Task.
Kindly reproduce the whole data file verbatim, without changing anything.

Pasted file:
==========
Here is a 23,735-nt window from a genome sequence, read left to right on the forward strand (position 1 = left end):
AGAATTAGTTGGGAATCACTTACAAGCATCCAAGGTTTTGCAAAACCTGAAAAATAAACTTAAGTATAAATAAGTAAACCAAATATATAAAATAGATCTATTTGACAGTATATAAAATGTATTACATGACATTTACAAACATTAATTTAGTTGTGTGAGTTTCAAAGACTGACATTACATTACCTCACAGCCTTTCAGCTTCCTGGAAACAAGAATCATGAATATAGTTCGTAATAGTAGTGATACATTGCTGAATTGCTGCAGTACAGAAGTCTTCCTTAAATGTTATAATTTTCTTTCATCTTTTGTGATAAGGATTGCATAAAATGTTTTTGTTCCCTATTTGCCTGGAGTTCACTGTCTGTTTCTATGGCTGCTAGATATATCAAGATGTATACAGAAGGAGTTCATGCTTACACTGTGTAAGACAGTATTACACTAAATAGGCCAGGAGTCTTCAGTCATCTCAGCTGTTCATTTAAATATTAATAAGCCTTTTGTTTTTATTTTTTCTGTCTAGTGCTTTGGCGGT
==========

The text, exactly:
Here is a 23,735-nt window from a genome sequence, read left to right on the forward strand (position 1 = left end):
AGAATTAGTTGGGAATCACTTACAAGCATCCAAGGTTTTGCAAAACCTGAAAAATAAACTTAAGTATAAATAAGTAAACCAAATATATAAAATAGATCTATTTGACAGTATATAAAATGTATTACATGACATTTACAAACATTAATTTAGTTGTGTGAGTTTCAAAGACTGACATTACATTACCTCACAGCCTTTCAGCTTCCTGGAAACAAGAATCATGAATATAGTTCGTAATAGTAGTGATACATTGCTGAATTGCTGCAGTACAGAAGTCTTCCTTAAATGTTATAATTTTCTTTCATCTTTTGTGATAAGGATTGCATAAAATGTTTTTGTTCCCTATTTGCCTGGAGTTCACTGTCTGTTTCTATGGCTGCTAGATATATCAAGATGTATACAGAAGGAGTTCATGCTTACACTGTGTAAGACAGTATTACACTAAATAGGCCAGGAGTCTTCAGTCATCTCAGCTGTTCATTTAAATATTAATAAGCCTTTTGTTTTTATTTTTTCTGTCTAGTGCTTTGGCGGT